National Cancer Institute

Viewing Project

ZIABC005317 (ZIA)
Title Role of Selenium in Development and Health
Institution NCI, Bethesda, MD
Principal Investigator Hatfield, Dolph NCI Program Director N/A
Cancer Activity N/A Division CCR
Funded Amount $240,192 Project Dates 10/01/1983 - N/A
Fiscal Year 2012 Project Type Intramural
Research Topics w/ Percent Relevance Cancer Types w/ Percent Relevance
Aging (100%)
Cancer (100%)
Chemoprevention (75%)
Digestive Diseases (45%)
Brain (15%)
Breast (15%)
Colon/Rectum (15%)
Liver Cancer (25%)
Nervous System (15%)
Research Type
Nutritional Science in Cancer Prevention
Development and Characterization of Model Systems
Abstract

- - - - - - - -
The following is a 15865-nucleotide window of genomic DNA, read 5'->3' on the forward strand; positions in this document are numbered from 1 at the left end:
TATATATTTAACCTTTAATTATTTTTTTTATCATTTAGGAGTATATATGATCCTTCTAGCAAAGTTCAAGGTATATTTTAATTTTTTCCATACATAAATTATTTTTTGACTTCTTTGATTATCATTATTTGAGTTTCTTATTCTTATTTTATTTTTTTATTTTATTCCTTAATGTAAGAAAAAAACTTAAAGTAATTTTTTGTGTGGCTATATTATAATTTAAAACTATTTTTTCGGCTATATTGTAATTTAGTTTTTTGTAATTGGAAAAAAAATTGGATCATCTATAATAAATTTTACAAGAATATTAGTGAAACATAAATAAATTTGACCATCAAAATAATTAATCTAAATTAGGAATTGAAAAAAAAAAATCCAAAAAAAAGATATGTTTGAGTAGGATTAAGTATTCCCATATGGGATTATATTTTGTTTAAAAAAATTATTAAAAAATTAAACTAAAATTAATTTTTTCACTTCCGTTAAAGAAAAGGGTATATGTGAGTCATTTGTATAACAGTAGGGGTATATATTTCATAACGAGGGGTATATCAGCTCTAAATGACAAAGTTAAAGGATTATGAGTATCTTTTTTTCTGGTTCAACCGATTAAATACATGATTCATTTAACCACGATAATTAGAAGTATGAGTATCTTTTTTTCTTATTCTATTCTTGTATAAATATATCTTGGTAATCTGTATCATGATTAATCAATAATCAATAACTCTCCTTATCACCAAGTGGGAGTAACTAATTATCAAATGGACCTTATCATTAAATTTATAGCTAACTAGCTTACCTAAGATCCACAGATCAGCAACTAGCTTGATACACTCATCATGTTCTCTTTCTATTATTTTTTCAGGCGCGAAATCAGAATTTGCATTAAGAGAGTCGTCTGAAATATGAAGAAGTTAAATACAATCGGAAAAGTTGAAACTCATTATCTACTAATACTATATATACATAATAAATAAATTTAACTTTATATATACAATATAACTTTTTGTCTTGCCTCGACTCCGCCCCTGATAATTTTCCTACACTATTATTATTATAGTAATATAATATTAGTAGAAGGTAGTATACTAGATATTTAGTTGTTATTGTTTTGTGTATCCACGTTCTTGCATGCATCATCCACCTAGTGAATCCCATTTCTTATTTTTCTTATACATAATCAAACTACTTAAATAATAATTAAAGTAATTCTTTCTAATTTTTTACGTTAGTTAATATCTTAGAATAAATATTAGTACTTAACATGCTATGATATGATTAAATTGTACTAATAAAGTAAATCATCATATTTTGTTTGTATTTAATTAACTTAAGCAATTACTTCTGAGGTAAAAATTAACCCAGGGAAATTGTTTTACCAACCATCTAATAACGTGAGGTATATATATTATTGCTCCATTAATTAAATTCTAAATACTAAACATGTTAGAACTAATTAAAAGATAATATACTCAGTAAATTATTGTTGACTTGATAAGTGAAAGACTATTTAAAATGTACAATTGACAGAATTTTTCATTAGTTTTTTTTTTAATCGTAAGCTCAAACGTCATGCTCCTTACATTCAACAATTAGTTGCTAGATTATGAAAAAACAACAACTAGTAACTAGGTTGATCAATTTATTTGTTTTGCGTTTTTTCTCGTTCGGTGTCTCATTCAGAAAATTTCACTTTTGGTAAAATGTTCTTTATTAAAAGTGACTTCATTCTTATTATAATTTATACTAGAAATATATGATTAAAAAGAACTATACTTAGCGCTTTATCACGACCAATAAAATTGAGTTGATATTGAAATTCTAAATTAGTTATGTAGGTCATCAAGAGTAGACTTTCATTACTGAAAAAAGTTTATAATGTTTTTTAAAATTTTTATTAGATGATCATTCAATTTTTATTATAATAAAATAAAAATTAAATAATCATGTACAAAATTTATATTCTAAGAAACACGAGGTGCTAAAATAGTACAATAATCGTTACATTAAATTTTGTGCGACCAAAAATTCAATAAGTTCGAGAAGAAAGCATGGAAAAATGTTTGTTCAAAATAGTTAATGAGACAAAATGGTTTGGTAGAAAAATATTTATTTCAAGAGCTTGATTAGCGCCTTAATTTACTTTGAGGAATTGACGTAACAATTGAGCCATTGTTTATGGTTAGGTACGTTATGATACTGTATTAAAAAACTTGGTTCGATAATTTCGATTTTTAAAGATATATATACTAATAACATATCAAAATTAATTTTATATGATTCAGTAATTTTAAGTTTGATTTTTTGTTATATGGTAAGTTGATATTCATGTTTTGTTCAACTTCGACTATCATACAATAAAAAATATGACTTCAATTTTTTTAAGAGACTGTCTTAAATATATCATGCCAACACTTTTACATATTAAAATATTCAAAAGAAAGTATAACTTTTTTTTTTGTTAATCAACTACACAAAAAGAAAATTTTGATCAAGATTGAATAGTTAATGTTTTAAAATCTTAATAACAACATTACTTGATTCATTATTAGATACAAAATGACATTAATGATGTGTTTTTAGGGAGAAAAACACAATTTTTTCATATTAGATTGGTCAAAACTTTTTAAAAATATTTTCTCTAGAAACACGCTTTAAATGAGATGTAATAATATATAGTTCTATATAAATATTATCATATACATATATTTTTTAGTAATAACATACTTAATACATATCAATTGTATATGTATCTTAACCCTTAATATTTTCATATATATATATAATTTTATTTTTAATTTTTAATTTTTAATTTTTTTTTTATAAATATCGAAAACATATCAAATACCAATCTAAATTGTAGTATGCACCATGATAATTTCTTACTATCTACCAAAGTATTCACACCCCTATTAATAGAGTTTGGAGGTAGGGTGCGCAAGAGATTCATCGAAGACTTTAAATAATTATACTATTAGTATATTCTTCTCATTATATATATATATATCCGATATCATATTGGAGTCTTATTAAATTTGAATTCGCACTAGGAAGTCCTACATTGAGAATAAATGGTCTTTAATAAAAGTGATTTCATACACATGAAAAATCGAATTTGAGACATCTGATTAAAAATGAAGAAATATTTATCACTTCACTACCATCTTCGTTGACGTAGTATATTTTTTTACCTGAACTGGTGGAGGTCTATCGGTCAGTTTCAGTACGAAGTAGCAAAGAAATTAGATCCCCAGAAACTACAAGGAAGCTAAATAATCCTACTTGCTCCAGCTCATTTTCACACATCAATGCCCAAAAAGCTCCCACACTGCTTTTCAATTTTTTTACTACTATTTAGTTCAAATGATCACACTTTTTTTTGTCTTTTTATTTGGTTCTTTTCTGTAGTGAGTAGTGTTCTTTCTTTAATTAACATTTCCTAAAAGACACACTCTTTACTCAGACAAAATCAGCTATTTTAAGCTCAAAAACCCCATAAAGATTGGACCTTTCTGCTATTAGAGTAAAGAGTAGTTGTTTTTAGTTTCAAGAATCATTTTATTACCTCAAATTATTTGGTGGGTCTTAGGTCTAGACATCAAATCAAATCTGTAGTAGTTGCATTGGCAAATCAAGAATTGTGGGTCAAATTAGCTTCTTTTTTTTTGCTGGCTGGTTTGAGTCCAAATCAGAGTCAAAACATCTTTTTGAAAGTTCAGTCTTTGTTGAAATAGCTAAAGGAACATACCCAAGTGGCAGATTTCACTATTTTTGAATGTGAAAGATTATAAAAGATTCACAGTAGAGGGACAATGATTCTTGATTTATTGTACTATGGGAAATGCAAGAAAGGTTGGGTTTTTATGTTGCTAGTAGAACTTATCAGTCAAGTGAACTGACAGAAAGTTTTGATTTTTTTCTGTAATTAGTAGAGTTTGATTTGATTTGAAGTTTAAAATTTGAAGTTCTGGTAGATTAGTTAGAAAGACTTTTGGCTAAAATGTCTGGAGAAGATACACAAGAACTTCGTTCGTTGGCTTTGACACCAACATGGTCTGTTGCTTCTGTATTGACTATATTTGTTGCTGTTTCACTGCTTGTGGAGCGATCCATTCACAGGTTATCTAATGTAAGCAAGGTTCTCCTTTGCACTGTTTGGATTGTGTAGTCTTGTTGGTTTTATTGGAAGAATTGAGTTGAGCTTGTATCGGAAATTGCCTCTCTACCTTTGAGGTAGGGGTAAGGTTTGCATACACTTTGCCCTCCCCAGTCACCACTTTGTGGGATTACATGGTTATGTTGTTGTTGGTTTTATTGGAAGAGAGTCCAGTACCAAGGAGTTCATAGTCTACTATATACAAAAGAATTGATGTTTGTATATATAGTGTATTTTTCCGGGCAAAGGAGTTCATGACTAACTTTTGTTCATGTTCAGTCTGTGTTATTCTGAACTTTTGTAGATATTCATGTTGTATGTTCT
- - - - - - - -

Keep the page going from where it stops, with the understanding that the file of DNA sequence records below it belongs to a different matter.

Selenium is an essential micronutrient in the diet of humans and other mammals. Many health benefits have been attributed to selenium that include preventing various forms of cancer (e.g., colon, prostate, lung and liver cancers), heart disease and other cardiovascular and muscle disorders. Numerous human clinical trials have been undertaken in recent years to assess the role of this element in cancer prevention, delaying the progression of AIDS, etc., at a cost of billions of dollars, but little is known about the mechanism of how selenium acts at the metabolic level in mammals to exert these many health benefits. We have proposed that the health benefits of selenium are due largely to its presence in selenoproteins as the selenium-containing amino acid, selenocysteine (Sec). Our program therefore focuses on developing mouse models to assess the role of selenium and selenoproteins in cancer prevention and development. In vivo carcinogenesis studies involving selenoprotein 15 (Sep15) knockout mice were undertaken to confirm our findings with cells in culture on the role of this selenoprotein in colon cancer. As reported last year, we initially examined the formation of chemically-induced aberrant crypt foci (ACF) in the colon of Sep15 mice compared to heterozygous and wild type litter mate controls. In addition, we examined the influence of dietary selenium on the formation of ACF in these three groups of mice. Interestingly, we found that that the incidence of ACF formation was dramatically reduced in Sep15 deficient mice and this finding was independent of selenium levels administered in the diet. Microarray and protein expression analyses showed that the expression of guanylate binding protein 1 (GBP-1) was significantly up-regulated in Sep15 knockout mice, and since this protein has a role in inflammation process, this observation suggests an involvement of inflammation-regulated genes. Thus, the possibility exists that the B-catenin/WNT signaling pathway may be involved due to the involvement of this pathway in inflammation. Sep15 may therefore play a stimulatory role (possible as an oncogene) in cancer etiology in colonic tissue, whereas the possible links to GBP-1 are being further examined. These results were recently submitted for publication. Because of the suspected link between Sep15 and GBP-1, we are investigating inflammation-induced tumorigenesis in Sep15 knockout mice. We have also examined the effect of acetaminophen (APAP) on mice encoding a TR1 knockout in liver as APAP hepatotoxicity (APAP-H) is the most common cause of drug-induced liver failure throughout the world. Since the depletion of glutathione (GSH) plays a major role in APAP liver damage and much of the underlying metabolism of GSH in liver damage has been elucidated, we began a study two years ago to assess the role of TR1, also a major antioxidant in mammalian cells, in APAP-H, and also examine the interrelationship of this selenoenzyme with the glutathione system. Initially, liver-specific TR1 knockout mice were treated with a hepatotoxic dose of APAP. Surprisingly, we observed that TR1-deficient mice were resistant to APAP toxicity as histology and liver enzymes used for demonstrating hepatotoxicity were not significantly different from untreated mice. Control, treated mice, however, showed extensive liver damage. The results strongly suggest that TR1 knockout mice are primed for xenobiotic detoxification primarily through NRF2 activation. The findings provide new insights into APAP-induced liver damage and suggest new therapeutic targets for prevention and/or amelioration of drug-induced liver damage. In the last year, we completed this study by demonstrating that TR1 knockout mice showed no decrease in GSH levels after APAP treatment and were primed for detoxification of APAP as indicated by increased expression and protein levels of glutathione-S transferases (GSTs) and the ATP-binding cassette transporters, ABCC3 and ABCC4, which likely contribute to the conjugation and rapid expulsion from hepatocytes. This was also evident by the increased production of urinary CYS-APAP (produced from GSH-APAP) in the TR1-deficient mice. However, and likely most intriguing, knockout mice showed potent induction of c-JUN and c-FOS following APAP exposure similar to wild-type counterparts, and exhibited phosphorylation of JNK, a key initiator of hepatic necrosis and apoptosis. Another study that has now been completed and published during this fiscal year involved an examination of the role of TR1 in liver cancer, wherein we previously exposed liver TR1 knockout mice to the liver carcinogen, diethylnitrosamine, (DEN). We found that the incidence of tumor development in liver-specific TR1 knockout mice was much higher than control mice, wherein 90% of the knockout mice had tumors compared to 16% of control mice. The TR1-dependent effect was observed independent of sex, and, in control mice, tumorigenesis did not affect the expression of TR1. We observed up-regulation of another selenoenzyme, glutathione peroxidase 2, and components of the glutathione system, including those that generate reduced glutathione. Interestingly, the study showed that TR1 protected against chemically induced hepatocarcinogenesis via the control of the cellular redox state, whereas its role in promoting this type of cancer is minimal. In fact, the role of TR1 in liver appears only to involve one of protecting hepatocytes from malignancy that is unlike other organs we have examined, wherein TR1 has a split personality in both protecting and promoting cancer. We have previously shown that selenoproteins play a role in proper macrophage function by targeting the removal of the selenocysteine tRNA gene, and thus all selenoproteins, in macrophage, that TR1 is up-regulated in macrophage upon stimulation with lipopolysaccharide (LPS) and that this stimulation is dependent upon p38 signaling. We began a study on examining the role of TR1 in macrophage function by developing and characterizing a macrophage-specific TR1 knockout mouse and found that this mouse had no overt phenotype. However, in the last year, we assessed the alterations in thioredoxin-dependent inflammatory signaling and showed, by 75Se-labeling during LPS stimulation, that TR1 is the only LPS-inducible selenoprotein in macrophages. TR1 induction occurred at the transcriptional level and was dependent on the intracellular signaling pathways mediated by p38 MAP kinase and IkB kinase. Macrophage-specific ablation of TR1 in mice also resulted in a drastic decrease in the expression of VSIG4, a B7 family protein known to suppress T cell activation. These results revealed TR1 as both a regulator and a regulated target in the macrophage gene expression network, and suggest a link between selenium metabolism and immune signaling. We have also completed and published another study wherein we established a breast selenoprotein conditional knockout mouse model using loxP-Cre technology to target the removal of the selenocysteine tRNA gene for elucidating the role of selenoproteins in breast cancer. Mice were administered a breast cancer carcinogen, 7,12-dimethylbenzylbenz[a]antracene. 55.0% of the selenoproteinless mice developed mammary tumors and exhibited significantly shorter survival than the corresponding control mice, wherein only 36.4% developed tumors. The results provided evidence that mice not expressing selenoproteins in breast epithelial cells are much more likely to develop carcinogen-induced mammary tumors and that selenoproteins provide a protection against carcinogen-induced mammary cancer.